Let’s just all breathe a sigh of relief that we won’t have to live through yet another presidential debate, shall we? Even so, the debate was quite enlightening for a variety of reasons. One of those reasons is how Hillary Clinton subtly confirmed the veracity of the WikiLeaks “Podesta Emails.”
Toward the end of the final debate, Moderator Chris Wallace of Fox News asked questions of both candidates regarding their fitness to be president. Trump brought up the issue of the WikiLeaks emails and the James O’Keefe video in which some Clinton surrogates were caught admitting to causing violence at Trump events.
Wallace then pivoted that into a question to Clinton regarding her time as Secretary of State.
“Secretary Clinton, during your 2009 Senate confirmation hearing, you promised to avoid even the appearance of a conflict of interest with your dealing with the Clinton Foundation … but emails show that donors got special access to you … Can you really say that you kept your pledge to that Senate committee … why isn’t it what Mr. Trump calls pay-to-play?”
Clinton avoided the question regarding the pay-to-play scenario, instead segueing into how her foundation has helped millions of people around the world. When pressed on the issue, Clinton claimed that there was no evidence of any pay-to-play scheme.
But the confirmation of the WikiLeaks emails actually came earlier in the debate, when the two candidates were hashing it out over immigration, open borders, and Donald Trump’s infamous wall. Wallace asked Clinton pointedly if what she said in a private speech to a Brazilian bank was true.
“Secretary Clinton, I want to clear up your position on this issue, because in a speech you gave to a Brazilian bank, for which you were paid $225,000, we’ve learned from the WikiLeaks, that you said … ‘My dream is a hemispheric common market with open trade and open borders.’ So that’s the question.”
Clinton’s answer about the WikiLeaks emails was smooth, and she urged voters to read the rest of the answer in the speech transcript.
“Well, if you went on the read the rest of the sentence, I was talking about energy. You know, we trade more energy with our neighbors than we trade with the rest of the world combined. And I do want us to have an electric grid, an energy system that crosses borders.”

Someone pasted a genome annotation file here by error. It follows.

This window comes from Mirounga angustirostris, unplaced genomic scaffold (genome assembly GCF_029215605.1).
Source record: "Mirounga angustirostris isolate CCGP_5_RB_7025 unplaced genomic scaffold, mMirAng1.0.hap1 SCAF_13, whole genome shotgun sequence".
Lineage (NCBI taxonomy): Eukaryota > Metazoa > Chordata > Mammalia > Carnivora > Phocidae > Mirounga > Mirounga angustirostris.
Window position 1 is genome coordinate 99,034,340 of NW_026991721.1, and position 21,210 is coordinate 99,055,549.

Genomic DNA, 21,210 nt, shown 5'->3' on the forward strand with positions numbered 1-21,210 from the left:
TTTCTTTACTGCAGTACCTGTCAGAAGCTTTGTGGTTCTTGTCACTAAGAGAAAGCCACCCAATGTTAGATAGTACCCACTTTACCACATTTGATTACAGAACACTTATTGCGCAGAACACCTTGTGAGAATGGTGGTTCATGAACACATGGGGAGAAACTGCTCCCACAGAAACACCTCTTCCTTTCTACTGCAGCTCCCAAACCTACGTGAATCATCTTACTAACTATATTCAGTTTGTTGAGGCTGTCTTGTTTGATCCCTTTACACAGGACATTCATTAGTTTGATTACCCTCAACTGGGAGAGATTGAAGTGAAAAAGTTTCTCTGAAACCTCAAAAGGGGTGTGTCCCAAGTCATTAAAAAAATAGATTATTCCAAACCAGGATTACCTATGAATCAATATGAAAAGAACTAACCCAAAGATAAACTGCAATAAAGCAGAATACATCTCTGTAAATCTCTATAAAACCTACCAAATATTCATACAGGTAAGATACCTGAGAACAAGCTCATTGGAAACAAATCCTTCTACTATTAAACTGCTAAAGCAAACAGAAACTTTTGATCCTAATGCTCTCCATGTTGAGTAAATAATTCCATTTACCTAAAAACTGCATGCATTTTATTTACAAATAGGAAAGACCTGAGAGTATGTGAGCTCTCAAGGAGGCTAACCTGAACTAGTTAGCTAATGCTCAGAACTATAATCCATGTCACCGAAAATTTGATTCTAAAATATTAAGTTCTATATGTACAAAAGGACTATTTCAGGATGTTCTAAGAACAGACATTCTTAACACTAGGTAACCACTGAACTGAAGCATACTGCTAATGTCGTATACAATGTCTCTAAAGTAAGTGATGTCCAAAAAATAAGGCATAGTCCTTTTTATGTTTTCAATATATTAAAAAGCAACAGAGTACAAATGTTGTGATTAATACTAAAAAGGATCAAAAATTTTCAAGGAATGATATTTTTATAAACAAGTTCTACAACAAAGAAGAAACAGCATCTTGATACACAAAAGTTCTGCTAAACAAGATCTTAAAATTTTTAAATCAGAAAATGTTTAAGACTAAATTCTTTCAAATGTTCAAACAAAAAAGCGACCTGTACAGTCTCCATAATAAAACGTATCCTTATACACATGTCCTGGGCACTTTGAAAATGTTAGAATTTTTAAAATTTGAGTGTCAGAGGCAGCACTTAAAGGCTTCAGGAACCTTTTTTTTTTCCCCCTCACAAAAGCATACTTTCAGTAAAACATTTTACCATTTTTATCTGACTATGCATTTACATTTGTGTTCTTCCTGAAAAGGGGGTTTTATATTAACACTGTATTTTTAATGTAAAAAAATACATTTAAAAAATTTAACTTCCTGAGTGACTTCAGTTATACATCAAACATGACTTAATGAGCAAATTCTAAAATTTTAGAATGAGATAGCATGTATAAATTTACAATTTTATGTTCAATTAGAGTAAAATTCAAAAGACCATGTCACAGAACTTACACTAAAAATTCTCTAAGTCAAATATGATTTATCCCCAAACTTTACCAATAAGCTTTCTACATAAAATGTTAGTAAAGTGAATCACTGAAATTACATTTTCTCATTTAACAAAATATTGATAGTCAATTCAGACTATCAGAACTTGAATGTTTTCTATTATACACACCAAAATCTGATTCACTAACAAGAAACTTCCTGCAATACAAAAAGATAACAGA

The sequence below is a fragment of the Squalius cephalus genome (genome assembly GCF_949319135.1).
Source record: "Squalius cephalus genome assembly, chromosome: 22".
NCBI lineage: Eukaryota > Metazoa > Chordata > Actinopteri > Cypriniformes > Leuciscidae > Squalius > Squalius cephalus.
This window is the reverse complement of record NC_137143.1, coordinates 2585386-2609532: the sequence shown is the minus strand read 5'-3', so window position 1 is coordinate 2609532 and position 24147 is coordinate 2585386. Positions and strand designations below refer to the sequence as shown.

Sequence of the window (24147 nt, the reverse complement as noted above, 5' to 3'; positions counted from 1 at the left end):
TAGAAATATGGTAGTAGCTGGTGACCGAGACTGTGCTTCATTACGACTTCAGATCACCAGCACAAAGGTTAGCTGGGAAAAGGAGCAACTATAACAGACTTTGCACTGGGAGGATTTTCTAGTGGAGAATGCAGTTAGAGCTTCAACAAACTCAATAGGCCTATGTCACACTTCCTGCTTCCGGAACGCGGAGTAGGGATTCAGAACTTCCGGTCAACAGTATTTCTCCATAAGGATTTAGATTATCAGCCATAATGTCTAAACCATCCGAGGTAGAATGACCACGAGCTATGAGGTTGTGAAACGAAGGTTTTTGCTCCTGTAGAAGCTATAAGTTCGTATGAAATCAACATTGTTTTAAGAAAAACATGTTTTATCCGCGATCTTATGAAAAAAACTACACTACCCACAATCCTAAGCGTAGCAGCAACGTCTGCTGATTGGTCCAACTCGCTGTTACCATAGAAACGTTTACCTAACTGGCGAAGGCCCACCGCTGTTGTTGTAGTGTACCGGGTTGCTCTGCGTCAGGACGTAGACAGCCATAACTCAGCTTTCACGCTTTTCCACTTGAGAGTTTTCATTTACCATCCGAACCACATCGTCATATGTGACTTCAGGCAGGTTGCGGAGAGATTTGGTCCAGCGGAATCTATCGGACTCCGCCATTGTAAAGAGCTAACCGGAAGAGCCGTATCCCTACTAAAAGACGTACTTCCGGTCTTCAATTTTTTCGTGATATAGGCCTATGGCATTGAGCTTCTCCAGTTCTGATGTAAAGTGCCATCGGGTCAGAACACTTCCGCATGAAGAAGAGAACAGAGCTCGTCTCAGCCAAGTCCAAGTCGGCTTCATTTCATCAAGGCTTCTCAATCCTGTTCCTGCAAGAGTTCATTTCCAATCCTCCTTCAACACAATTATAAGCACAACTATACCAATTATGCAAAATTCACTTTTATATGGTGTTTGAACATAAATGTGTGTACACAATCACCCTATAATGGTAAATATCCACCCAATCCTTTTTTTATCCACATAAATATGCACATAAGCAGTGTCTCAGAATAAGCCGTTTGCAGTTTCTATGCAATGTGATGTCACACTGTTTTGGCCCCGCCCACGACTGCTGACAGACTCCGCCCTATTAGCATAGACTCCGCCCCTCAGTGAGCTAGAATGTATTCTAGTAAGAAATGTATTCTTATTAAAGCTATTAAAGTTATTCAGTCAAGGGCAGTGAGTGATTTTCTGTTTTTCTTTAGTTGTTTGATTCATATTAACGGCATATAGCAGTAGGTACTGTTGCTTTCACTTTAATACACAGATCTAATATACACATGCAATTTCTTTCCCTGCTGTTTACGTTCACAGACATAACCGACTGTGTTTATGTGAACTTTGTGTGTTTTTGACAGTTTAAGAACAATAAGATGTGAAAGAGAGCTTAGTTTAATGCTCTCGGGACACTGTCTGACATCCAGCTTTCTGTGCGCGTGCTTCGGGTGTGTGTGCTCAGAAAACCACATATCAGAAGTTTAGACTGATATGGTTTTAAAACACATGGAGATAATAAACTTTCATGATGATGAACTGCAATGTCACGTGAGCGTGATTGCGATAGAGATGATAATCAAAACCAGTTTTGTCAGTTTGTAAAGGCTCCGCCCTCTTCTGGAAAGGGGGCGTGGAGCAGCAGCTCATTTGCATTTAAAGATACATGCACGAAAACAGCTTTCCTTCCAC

While the fact that sharing an energy grid with two other countries is simply a bad idea, Clinton’s answer confirmed what people have been debating all along.
But then Clinton turned the conversation around to how WikiLeaks is an agent of Vladimir Putin’s Russia. She said 17 intelligence agencies have “confirmed” that Russian hackers committed cyber attacks on the U.S. government in order to try and influence the election. However, after much crosstalk by both candidates, Wallace pointed out that, although the top national security officials believe Russia is behind all of the hacks, they do not know for sure. Politico reports that while authorities suspect Putin, they can find no evidence of a Russian connection in the latest releases.
WikiLeaks has also implied that at least some of the emails they’ve received were not hacked, which could mean an inside job.
In other words, it’s still just speculation that Russia had anything to do with some or all cyber attacks and although Clinton would desperately love to paint WikiLeaks as an agent of a hostile nation, her argument that the emails were sourced from Russia is still rather weak. Furthermore, various internet forums like Reddit and 4Chan have been digging deeply into the recent accusations against Assange with implications of involvement by close associates of Hillary Clinton.
A supposed dating site called ToddandClare.com has accused Assange of taking $1 million from the Russian government. The site is also behind the accusations of internet sexual molestation of an unnamed eight-year-old girl in the Bahamas. But again, there is a circular path to all of these accusations, and somehow they manage to all lead back to Clinton in some way.